Underwriters should not be considered "experts" under
the statutory secondary market liability regime. In LBP
Holdings v. Allied Nevada Gold Corp., Justice Belobaba of the
Ontario Superior Court of Justice denied a motion to add the
underwriters of a secondary public offering (the
"Offering") as defendants to a proposed
securities class-action proceeding, concluding the claim was not
The plaintiff alleged that the prospectus (the
"Prospectus") that qualified the
Offering of Allied Nevada's securities contained
misrepresentations. Shortly after the plaintiff filed the initial
notice and statement of claim naming Allied Nevada and two of its
former executives as defendants under the proceeding, Allied Nevada
filed for protection under U.S. bankruptcy law, prompting the
plaintiff to identify other possible defendants.
Part XXIII.1 of the Securities Act (Ontario) (OSA)
defines "expert" as "a person or company whose
profession gives authority to a statement made in a professional
capacity by the person or company, including, without limitation,
an accountant, actuary, appraiser, auditor, engineer, financial
analyst, geologist or lawyer, but not including a designated credit
rating organization." Experts may have liability for secondary
market liability where: (i) the misrepresentation is also contained
in a report, statement or opinion made by the expert; (ii) the
document includes, summarizes or quotes from the report, statement
or opinion of the expert; and (iii) if the document was released by
a person or company other than the expert, the expert consented in
writing to the use of the report, statement or opinion in the
Although the OSA does not explicitly include underwriters in the
enumerated list of "experts," the plaintiff sought to
characterize the underwriters as "experts" for the
purpose of exposing them to potential secondary market liability
for Allied Nevada's alleged misrepresentations.
Underwriters Are Not Experts For the Purposes of Attracting
The plaintiff submitted that because the definition of
"expert" lists examples "without limitation,"
the legislation does not preclude underwriters from being
"experts." Justice Belobaba recognized that underwriters
have "professional expertise in the capital markets," but
he rejected the plaintiff 's argument that such expertise
exposes them to liability as "experts" for the following
The terms "underwriter" and
"expert" are defined separately and differently in the
OSA. The definition of "underwriter" focuses primarily on
the underwriter's role in the distribution of securities, a
role that is limited to the primary market. In contrast, the
definition of "expert" speaks to membership in a
self-regulating or selflicensing profession that can give authority
to a statement made in a professional capacity. While underwriters
have "professional expertise" in the capital markets,
Justice Belobaba ruled that, given the nature of their function,
they do not satisfy the particular requirements of the definition
of "expert" in Part XXIII.1.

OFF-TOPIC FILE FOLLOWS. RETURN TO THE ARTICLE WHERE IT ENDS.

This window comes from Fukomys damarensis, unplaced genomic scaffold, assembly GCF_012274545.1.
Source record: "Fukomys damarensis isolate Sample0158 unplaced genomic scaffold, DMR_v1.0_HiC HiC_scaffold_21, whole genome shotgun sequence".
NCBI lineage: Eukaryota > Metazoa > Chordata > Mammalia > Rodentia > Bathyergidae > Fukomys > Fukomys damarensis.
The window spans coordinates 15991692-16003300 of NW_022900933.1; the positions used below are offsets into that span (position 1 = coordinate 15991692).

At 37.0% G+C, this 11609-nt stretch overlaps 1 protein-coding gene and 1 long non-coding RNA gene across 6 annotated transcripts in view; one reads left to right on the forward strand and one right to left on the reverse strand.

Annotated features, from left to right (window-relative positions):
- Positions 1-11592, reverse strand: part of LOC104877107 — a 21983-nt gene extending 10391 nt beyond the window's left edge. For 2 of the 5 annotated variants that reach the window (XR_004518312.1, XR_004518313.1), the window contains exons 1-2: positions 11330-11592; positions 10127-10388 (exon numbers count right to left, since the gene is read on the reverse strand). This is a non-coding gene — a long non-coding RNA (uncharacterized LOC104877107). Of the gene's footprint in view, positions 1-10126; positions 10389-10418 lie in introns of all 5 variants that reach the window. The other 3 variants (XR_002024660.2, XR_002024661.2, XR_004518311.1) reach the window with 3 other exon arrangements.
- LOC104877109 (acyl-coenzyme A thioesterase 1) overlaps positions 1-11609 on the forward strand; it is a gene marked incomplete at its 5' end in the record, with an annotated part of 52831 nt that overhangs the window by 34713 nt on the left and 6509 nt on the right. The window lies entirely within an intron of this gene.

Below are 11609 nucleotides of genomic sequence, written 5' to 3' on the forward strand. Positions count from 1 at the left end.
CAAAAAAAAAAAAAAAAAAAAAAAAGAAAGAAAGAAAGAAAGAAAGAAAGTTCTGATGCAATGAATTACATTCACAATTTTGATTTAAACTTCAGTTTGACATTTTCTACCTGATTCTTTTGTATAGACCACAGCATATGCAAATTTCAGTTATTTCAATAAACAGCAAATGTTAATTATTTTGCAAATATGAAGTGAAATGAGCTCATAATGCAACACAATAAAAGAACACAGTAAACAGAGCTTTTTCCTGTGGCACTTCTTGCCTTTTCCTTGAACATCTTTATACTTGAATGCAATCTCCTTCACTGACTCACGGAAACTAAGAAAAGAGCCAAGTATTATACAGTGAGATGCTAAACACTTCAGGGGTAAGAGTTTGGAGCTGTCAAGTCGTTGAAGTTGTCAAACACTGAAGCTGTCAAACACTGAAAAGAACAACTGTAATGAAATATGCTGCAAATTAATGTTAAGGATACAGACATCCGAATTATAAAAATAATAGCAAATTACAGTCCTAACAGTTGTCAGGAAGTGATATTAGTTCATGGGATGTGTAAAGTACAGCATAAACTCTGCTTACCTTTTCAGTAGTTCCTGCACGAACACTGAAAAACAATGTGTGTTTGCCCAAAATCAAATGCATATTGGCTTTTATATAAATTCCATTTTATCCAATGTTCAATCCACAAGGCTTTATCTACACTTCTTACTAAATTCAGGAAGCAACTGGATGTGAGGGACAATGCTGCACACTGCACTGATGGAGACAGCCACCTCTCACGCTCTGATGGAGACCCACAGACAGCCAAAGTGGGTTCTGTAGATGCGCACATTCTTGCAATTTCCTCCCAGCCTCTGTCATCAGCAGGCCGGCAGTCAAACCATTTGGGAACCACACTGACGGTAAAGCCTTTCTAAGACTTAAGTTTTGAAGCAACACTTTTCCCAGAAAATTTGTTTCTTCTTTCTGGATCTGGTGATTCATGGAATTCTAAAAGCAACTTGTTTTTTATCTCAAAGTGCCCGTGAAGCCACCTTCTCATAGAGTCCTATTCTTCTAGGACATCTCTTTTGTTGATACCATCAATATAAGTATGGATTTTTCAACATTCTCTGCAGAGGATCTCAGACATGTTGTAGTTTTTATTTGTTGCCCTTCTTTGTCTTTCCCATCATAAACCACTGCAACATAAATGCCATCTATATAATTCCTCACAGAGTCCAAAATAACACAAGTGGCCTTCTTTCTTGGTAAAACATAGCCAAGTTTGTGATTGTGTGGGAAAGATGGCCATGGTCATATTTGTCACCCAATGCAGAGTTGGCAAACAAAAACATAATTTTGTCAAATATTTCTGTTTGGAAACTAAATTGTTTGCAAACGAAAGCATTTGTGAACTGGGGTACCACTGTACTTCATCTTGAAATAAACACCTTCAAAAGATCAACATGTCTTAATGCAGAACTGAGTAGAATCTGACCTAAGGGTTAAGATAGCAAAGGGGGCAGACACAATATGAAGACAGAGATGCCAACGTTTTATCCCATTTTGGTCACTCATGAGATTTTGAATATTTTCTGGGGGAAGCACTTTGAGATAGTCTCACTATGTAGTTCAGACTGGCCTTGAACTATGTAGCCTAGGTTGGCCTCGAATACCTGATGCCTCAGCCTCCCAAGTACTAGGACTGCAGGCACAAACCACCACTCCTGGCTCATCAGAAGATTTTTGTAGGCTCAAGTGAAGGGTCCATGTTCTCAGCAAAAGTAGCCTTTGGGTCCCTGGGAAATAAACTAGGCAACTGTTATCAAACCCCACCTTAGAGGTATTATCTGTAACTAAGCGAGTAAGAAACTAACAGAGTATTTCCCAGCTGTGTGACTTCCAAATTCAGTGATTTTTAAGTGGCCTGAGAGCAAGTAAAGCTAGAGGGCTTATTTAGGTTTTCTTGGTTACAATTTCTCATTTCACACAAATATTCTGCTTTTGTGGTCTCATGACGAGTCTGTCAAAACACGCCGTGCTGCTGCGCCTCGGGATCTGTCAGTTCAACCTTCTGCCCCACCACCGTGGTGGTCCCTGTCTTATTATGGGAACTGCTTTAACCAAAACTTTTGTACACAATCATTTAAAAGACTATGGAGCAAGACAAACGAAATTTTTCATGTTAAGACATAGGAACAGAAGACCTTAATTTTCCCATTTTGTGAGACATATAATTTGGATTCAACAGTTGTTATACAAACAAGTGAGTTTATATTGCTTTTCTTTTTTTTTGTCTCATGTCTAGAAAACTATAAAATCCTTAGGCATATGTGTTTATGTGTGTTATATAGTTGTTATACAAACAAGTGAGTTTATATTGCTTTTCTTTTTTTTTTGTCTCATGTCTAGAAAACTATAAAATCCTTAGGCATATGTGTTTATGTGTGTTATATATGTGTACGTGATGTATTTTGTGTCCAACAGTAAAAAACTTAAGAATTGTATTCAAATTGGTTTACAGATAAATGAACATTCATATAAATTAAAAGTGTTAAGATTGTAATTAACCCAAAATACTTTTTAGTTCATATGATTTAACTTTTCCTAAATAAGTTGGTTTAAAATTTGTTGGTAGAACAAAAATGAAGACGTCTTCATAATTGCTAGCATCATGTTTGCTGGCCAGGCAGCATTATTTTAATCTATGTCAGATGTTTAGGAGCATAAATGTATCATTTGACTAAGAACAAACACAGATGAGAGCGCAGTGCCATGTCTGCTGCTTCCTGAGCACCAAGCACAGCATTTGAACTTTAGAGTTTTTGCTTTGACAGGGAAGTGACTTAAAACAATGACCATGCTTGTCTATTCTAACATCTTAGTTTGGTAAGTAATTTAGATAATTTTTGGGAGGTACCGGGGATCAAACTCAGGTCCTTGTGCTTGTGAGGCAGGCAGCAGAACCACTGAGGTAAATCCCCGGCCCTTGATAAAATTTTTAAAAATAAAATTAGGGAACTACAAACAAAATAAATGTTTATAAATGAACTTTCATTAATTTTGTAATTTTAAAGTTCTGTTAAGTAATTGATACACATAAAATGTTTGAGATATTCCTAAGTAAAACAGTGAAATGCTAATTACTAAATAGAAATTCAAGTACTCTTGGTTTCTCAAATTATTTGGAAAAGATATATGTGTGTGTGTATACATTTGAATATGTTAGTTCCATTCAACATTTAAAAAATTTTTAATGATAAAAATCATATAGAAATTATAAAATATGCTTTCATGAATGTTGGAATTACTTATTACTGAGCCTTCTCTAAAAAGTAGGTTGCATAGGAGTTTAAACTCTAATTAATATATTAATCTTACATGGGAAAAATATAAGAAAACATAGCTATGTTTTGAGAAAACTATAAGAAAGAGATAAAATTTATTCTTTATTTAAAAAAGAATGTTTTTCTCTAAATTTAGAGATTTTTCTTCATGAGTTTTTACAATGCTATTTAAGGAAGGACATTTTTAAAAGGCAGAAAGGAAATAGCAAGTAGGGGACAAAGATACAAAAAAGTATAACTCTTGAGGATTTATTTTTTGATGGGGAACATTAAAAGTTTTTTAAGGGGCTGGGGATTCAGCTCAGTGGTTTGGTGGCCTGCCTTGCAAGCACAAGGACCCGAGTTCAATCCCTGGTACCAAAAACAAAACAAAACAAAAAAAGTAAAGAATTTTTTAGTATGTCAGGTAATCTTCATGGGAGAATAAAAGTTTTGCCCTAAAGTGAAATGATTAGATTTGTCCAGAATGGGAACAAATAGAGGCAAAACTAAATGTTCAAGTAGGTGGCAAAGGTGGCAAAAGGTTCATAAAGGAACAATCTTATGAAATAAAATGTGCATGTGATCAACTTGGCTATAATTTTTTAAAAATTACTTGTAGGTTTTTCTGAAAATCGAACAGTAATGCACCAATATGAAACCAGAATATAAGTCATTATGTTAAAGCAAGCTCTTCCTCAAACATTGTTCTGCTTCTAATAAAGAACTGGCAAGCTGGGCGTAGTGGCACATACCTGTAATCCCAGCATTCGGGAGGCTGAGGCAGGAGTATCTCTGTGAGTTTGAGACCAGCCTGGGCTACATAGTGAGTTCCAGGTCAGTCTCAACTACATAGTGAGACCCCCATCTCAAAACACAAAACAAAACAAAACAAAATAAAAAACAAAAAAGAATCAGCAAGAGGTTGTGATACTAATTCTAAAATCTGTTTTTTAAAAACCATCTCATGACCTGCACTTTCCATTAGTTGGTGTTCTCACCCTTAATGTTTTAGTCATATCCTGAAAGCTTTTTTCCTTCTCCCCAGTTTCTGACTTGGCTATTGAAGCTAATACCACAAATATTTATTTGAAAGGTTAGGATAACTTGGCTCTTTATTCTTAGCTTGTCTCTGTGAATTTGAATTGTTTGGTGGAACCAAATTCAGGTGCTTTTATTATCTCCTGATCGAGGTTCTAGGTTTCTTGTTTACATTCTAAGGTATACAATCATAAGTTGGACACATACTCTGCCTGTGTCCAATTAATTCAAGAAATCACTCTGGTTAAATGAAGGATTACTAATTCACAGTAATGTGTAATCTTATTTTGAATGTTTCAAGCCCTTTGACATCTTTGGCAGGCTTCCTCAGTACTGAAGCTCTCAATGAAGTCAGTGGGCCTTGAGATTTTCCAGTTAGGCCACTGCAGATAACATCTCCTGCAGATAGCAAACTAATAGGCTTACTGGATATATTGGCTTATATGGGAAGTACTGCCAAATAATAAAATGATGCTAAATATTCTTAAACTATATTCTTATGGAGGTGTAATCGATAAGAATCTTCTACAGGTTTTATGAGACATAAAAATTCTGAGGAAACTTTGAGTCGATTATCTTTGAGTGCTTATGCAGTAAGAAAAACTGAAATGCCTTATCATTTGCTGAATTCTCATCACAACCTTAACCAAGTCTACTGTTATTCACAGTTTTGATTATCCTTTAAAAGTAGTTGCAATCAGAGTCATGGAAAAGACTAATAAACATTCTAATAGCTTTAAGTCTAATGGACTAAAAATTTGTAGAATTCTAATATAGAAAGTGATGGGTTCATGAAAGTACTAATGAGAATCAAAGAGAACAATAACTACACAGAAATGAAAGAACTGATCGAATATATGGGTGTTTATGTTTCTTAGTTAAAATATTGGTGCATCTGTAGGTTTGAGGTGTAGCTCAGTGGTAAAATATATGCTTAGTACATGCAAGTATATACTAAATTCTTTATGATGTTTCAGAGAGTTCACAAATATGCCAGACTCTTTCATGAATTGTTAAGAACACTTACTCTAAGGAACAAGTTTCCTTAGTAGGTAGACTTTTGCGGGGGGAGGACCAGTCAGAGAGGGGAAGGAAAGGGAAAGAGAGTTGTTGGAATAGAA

Invoking the doctrine of implied
exclusion, Justice Belobaba held that the legislature
"obviously and expressly" exposed underwriters to primary
market liability for misrepresentations in a prospectus, but
intentionally excluded them from the list of potential defendants
for secondary market liability set out in Part XXIII.1.
Even if underwriters could be
considered "experts" for the purposes of Part XXIII.1,
the underwriters could only be liable if the alleged
misrepresentation was also stated in a "report, statement or
opinion made by the expert." The only statement made by the
underwriters in this case was the underwriters' certificate
contained in the Prospectus, which assures investors that to the
"best of our knowledge" the "prospectus constitutes
full, true and plain disclosure of all material facts relating to
the securities offered by this prospectus." The
underwriters' certificate did not itself repeat any alleged
misrepresentation made in the Prospectus. In other words, the
statutory liability of an expert only applies where a
misrepresentation is found in both the expert's
"report, statement or opinion" and in the
Limitations For Secondary Market Liability Are Meaningful
The Court's decision - which also included a finding that
the claim against the underwriters for primary market liability was
untenable because the 180-day statutory limitation period had
expired - serves to reinforce the restrictions on potential sources
of recovery for plaintiffs in securities class actions while
establishing boundaries for the statutory liability of
The content of this article does not constitute legal advice
and should not be relied on in that way. Specific advice should be
sought about your specific circumstances.
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In Ontario Securities Commission v. Tiffin, the Ontario Court of Justice clarified the limits of the definition of "securities" under s.1(1) of the Securities Act, as it relates to promissory notes. The defendant in the case was charged with trading in securities without being registered and while prohibited, and without filing a prospectus.
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